Off the Record with Brian Murphy
By Brian Murphy
Off the Record with Brian MurphyOct 05, 2022
The art of defense: Legal lessons from an OIG audit of severe malnutrition
Off the Record recently featured a wide-ranging conversation with Vaughn Matacale, physician advisor for Vidant Health (now ECU Health), an organization that found itself on the receiving end of an OIG audit of severe malnutrition claims.
On this episode I’m pleased to bring you a continuation of that story from the legal team that helped the organization win the case and strike a blow for clinical truth.
It’s not every day you get to hear a lawyer’s perspective on coding and documentation. But this episode is a double-dose, featuring Anderson Shackelford and Susan Hackney with North Carolina-based K&L Gates LLP.
On this show we cover:
• Vidant case details, and fighting an uphill battle against a formidable foe
• Weaknesses exposed in the OIG’s independent audit team and lack of consistent clinical review criteria
• Broad takeaways from the case, including best practices for making your organization a harder target
• Other legal liabilities related to documentation and coding you might not be aware of
• Open discussion: Should CDI programs be worried about being “better” than their peers at capturing certain diagnoses?
Link to OIG audit report “Vidant Medical Center Incorrectly Billed Medicare Inpatient Claims with Severe Malnutrition”: https://oig.hhs.gov/oas/reports/region3/31500011.asp
Breathing life into pediatric CDI: Meet Sandra Love
As a non-clinician I can think of few things more terrifying than having responsibility for the life of a fragile newborn in your hands, and your hands alone.
Welcome to the early nursing career of Sandra Love.
Sandra served a labor and delivery nurse in rural North Carolina and survived some harrowing experiences that continue to inform her work today as Director of Solutions for Norwood. Sandra learned that infants are not just small adults—they have their own unique clinical profiles.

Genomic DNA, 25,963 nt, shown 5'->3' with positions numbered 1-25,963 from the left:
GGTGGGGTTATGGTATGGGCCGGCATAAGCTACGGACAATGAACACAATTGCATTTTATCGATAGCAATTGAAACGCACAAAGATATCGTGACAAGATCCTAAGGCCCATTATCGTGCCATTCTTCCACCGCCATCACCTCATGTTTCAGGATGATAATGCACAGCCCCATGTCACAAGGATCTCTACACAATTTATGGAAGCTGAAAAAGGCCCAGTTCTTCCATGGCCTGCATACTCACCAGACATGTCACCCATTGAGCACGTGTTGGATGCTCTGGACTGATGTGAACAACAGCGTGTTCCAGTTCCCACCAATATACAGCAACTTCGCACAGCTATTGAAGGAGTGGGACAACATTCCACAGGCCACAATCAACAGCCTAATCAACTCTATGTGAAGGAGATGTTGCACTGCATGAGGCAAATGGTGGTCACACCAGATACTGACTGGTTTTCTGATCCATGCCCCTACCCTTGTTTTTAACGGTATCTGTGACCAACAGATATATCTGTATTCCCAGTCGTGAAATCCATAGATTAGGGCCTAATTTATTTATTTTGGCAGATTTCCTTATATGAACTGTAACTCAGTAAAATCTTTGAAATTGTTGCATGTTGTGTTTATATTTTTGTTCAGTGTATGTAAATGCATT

That same axiom holds true for documentation and coding, too, which is often why pediatric CDI programs fail. But there are some very real opportunities that you’re leaving on the table without a pediatric focus.
We talk about all of that on this episode Off the Record. If you have a pediatric CDI program or are thinking expanding into one, this is a show you’ll want to listen to.
• Sandra’s early experiences working in a level 2 nursery with specialty support a long way away
• Transition into adult medicine and eventually CDI at Wake Forest
• Why most hospitals are off the mark with pediatric CDI
• Documentation clarification opportunities in the pediatric space
• Suggestions for engaging pediatric providers and obtaining buy-in
• And of course, the latest addition to the Off the Record Spotify playlist
A clinical vision of risk adjustment: Meet Katie McLaughlin
It’s often said that to be a good CDI or coding professional you have to roll up your sleeves and get clinical. If you code just what is explicitly documented you will miss opportunities; if you don’t understand A&P and pathophysiology, you will make mistakes.
But what about those who take the opposite path?
Katie McLaughlin became a registered nurse at age 23, then went back to school to earn her doctorates before becoming a nurse practitioner in 2007.
Today—at least until very recently, when her organization opted to discontinue accepting Medicare Advantage patients and shuttered its risk adjustment program—she became Population Health Clinical Advisor: Clinical Documentation Integrity, Risk Adjustment, and Epic Informatics, for Scripps Health.
A clinical path, to coding and CDI.
Today she is looking for the next opportunity. But given her clinical foundation, coding expertise, EHR savvy, and above all, passion and vision, she will be landing very well, and very shortly.
Katie joined me for this week’s episode of Off the Record, where we discuss:
• Her path into nursing, clinical medicine, and ultimately risk adjustment
• Prospective chart reviews—a 2 a.m. vision, and implementation
• Leveraging Medicare annual wellness visits
• Scaling risk capture by customizing EPIC
• Building dedicated Internal Wellness Clinics focused on screening and risk capture
• Unexpected free time and plans for her next career move
A win for clinical truth: How Vaughn Matacale and Vidant prevailed against the OIG
Severe malnutrition is a major predictor of mortality/morbidity.